Above is an image of a hat that Kate bought for me in NYC.  She even bought it from Trump Tower.  It is not actually a true Trump hat. A Trump hat says: "Make America great again".  The one above says something slightly different.  But very few people would notice the difference.

I wore it on my morning shopping trip a couple of days ago in suburban Brisbane.  Brisbane is a long way from the USA so I wondered if it would get a reaction.  Consistent with their aggressive nature, American Leftists do sometimes attack the wearers of such hats.  Would that hatred spread to Brisbane?

It did, sort of.  When I had finished my shopping around about 10am, I stopped off where I usually do for a morning cup of coffee.  The girl on the counter took my money for it but then went out the back.  She came back and told me they had run out of coffee! 

I didn't argue. I just left for another place a few doors down that had plenty of coffee!  What do you think?  Do you think a coffee joint would really run out of coffee?

There's a famous Australian Country and Western song called "The pub with no beer".  So I did one better. I encountered a coffee joint with no coffee!  I am not going to name the shop concerned as the people there are usually pleasant and I like their coffee.  They served me as usual yesterday.

Sunday, March 3, 2019

A very pleasant occasion

Jenny is an exceptionally kind and generous person.  And one manifestation of that is that she frequently shouts excellent dinners for friends and family -- dinners "with all the trimmings".   I was talking to Joe about that and we agreed that of all the dinners we have the ones we get from Jenny are our favourites.

I have always been a bit conscious of a lack of reciprocity in that regard.  Who shouts dinners for Jenny?  I have done a little in that connection.  I do give Jenny bits of money at times to defray her expenses and I do shout her a Nandos dinner every Monday.  But that is a very slight recognition.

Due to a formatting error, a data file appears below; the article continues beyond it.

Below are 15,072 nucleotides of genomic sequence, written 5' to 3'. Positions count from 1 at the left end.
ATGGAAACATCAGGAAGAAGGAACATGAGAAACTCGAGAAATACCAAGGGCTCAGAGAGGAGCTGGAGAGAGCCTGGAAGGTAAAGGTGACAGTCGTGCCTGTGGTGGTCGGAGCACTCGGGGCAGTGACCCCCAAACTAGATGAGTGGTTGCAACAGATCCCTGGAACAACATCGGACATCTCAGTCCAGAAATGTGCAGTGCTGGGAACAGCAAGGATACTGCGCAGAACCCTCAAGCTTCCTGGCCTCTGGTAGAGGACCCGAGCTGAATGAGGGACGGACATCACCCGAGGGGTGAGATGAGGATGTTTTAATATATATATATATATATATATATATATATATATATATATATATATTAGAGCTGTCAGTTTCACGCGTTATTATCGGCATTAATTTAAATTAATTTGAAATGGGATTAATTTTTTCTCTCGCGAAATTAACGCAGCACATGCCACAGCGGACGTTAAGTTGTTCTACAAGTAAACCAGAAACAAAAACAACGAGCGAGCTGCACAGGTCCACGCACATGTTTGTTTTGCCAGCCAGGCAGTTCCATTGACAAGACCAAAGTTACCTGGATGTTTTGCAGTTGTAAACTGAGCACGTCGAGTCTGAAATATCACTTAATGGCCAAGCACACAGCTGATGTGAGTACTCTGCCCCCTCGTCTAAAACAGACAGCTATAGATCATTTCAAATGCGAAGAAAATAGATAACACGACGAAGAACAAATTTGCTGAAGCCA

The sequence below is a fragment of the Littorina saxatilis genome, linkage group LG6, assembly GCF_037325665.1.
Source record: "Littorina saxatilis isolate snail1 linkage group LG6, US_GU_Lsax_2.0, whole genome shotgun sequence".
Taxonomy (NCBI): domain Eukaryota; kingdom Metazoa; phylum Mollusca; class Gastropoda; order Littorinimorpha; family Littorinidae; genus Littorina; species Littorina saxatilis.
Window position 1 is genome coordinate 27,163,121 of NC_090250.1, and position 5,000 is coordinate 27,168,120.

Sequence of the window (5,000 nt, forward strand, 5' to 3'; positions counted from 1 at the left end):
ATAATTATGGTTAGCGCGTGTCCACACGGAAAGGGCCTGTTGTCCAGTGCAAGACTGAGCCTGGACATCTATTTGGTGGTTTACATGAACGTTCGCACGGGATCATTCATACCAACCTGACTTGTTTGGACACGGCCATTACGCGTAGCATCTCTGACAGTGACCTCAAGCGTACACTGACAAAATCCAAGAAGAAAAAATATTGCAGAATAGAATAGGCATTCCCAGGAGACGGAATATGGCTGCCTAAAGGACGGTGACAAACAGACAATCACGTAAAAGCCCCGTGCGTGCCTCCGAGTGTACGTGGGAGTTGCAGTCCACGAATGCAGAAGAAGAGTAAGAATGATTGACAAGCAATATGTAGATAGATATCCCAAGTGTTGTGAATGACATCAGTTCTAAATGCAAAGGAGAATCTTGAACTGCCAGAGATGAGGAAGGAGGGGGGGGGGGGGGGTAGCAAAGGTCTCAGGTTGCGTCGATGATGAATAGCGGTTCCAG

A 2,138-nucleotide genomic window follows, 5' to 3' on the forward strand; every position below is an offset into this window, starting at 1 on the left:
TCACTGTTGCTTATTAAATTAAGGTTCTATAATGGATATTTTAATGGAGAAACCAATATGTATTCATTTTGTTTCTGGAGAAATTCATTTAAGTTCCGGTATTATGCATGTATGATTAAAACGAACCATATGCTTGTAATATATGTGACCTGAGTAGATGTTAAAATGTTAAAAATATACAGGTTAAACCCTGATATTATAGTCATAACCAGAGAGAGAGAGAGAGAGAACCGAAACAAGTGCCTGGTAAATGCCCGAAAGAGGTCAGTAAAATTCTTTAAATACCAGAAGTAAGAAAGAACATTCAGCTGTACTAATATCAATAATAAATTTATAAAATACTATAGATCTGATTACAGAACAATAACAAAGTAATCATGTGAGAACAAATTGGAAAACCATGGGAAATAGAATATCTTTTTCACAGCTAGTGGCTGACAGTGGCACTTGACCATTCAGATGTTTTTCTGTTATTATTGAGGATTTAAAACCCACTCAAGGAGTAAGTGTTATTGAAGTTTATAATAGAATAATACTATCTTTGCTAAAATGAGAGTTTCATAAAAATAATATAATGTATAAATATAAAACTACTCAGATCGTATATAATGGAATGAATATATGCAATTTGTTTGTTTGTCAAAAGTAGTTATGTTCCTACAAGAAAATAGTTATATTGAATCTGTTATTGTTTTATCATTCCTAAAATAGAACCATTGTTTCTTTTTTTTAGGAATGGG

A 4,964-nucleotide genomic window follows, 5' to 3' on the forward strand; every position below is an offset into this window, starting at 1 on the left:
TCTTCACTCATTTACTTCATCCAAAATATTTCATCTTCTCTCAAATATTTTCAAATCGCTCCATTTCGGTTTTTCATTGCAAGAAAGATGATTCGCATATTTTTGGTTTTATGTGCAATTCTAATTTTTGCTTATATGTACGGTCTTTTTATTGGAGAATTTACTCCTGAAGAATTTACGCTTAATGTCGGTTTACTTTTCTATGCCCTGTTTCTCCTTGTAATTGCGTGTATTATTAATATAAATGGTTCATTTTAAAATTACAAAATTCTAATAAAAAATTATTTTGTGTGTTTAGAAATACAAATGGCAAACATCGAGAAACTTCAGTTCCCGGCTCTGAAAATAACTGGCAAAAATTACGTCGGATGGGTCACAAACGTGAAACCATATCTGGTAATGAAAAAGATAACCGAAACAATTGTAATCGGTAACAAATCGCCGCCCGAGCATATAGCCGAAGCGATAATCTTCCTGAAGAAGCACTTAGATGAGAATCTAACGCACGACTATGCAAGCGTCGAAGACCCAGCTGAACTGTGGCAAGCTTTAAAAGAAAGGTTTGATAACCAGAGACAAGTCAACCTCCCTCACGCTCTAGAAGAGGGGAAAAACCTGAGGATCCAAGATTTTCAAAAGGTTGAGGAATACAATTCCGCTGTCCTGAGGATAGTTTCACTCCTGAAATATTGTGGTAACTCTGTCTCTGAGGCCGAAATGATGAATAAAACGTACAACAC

So I put it to Joe that we should do a joint dinner for Jenny -- "with all the trimmings".  So I invited Jenny to one of my verandah dinners tonight.  My verandah is by common consent a very pleasant dining venue.  My curries have been turning out well lately so I put one of those on.  Joe cut up the onions for it and got in the yoghurt as an accompaniment for it

Anne made a big dish of Liptauer for the canapes.  Liptauer is ubiquitous in South Central Europe but seems unknown here.  The only place where you can get it in Brisbane is from Anne.  It always goes down well with cracker biscuits

Kate made mini-Pavlovas for the dessert.  With strawberries and blueberries they went down well

I always invite George for any family do I arrange so he was invited too.  He brought along two bottles of Porphyry wine for the occasion.  That was a real blast from the past.  I think I last had it about 50 years ago. It is a type of Sauternes.

Anyway it all came together well so although that was only a very small thank you to Jenny it was one from us all.